A Tool's Tale

When Noah Sussman asked me to give a Code as Craft Technology Talk last week when I was consulting for Etsy I immediately said yes. However, I was a bit surprised when the talk was announced under the title "An Evening with Sebastian Bergmann". When I read that title the first time, it was just minutes after Arne, Stefan and I had talked about one of our favourite scenes from "A Knight's Tale":

Chaucer: I'm a writer.

Wat: A what?

Chaucer: A wha- a what? A writer. You know, I write, with ink, and parchment. Geoffrey Chaucer's the name, writing's the game. You've probably read my book? The Book of the Duchess? No? Well, it was allegorical.

Roland: Well, we won't hold that against you, that's for every man to decide for himself.

Just like with a talk that I gave last year, I suddenly had a chain of associations in my head that I just had to follow. And down the rabbit hole I went once more ...

Hi! I have no idea why this talk is titled "An Evening with Sebastian Bergmann". I hope that this evening will turn into an interesting discussion about PHPUnit and all things testing. To break the ice, and to not appear completely unprepared, I came up with the following slides ...

So I recently talked with my friends Arne and Stefan about the movie "A Knight's Tale". Somehow the idea stuck in my head that a variation of that title might be a good idea for a talk of mine. After dismissing "A Fool's Tale" I arrived at "A Tool's Tale". So that's what we're stuck with and what I am going to try right now ...

 

 

 

What I just did was a variation on how Geoffrey Chaucer introduces himself in the movie.

Some time in 2001 I started to work on PHPUnit because I wanted to have something like JUnit for PHP. The initial "port" was completed within one weekend. The code was ugly because I had to emulate exceptions which PHP 4 did not have. On November 27th 2001 I checked the code into cvs.php.net.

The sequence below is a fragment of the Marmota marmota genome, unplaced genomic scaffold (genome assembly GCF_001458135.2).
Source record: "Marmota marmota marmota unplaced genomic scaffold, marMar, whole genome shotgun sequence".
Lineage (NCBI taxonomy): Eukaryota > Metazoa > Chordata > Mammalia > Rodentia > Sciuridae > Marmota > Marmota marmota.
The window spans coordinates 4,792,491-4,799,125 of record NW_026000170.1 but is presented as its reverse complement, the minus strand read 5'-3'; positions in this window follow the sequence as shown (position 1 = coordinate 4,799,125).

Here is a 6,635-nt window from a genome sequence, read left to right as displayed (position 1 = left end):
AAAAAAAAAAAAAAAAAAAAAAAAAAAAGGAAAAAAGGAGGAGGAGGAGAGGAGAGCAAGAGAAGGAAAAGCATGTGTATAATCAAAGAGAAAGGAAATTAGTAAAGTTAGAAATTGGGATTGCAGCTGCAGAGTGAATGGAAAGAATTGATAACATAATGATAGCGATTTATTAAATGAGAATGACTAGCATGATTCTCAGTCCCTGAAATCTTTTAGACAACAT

A lot has changed since 2001. Hopefully not very many developers are still stuck with PHP 4. As of PHPUnit 2.0, which was released on July 14 2004, the day after PHP 5.0.0 was released, PHP 5 is required to run PHPUnit.

PHPUnit is neither the only testing framework nor the only quality assurance tool for PHP. Over the last years a nice ecosystem of static analysis tools started to grow.

I get this question a lot: why do only Germans work on tools that tell me that my code is bad? I do not have an answer for this, sorry. But the statement is also not true: PHP_CodeSniffer is not developed by a German.

PHP has changed and so the have the tools we use to write and maintain code. In 2006 the PHPUnit code was migrated from CVS to Subversion ...

... and in December 2009 from Subversion to Git and GitHub.

PHPUnit is no longer one big monolithic package. It has been refactored to components that are being reused by other testing frameworks, for instance. Unfortunately, this refactoring was not without problems.

PHPUnit gets more and more convenience functionality. Here are a couple of examples:

 

 

 

Tests can be written, both unintentionally and intentionally, in bad ways. Bad tests can lie. They can give you a false sense of security by reporting that something is tested when it really is not.

This is why I started iplementing coutermeasures against bad tests such as the (ultimately useless but still interesting) assertion counting ...

... as well as the strict execution mode.

There is code in PHPUnit that I am not proud of. I am trying to make the world a better place by eliminating one singleton at a time, for instance. Unfortunately, cleaning up code sometimes breaks things. Contrary to what a popular opinion on Twitter is, I do not like breaking backwards compatibility in PHPUnit and try really hard to avoid it.

This is a "good" example of such a backwards compatibility breakage. It happened in PHPUnit 3.6 because I eliminated a Singleton. Had I known that many developers used this API (instead of the XML configuration file) to set up a code coverage blacklist or whitelist I would probably not have done the change. If more people would have tested the release candidates leading up to PHPUnit 3.6 they could have told me ... oh well.

At this point the "Evening with Sebastian Bergmann" turned into the interesting discussion I had hoped for.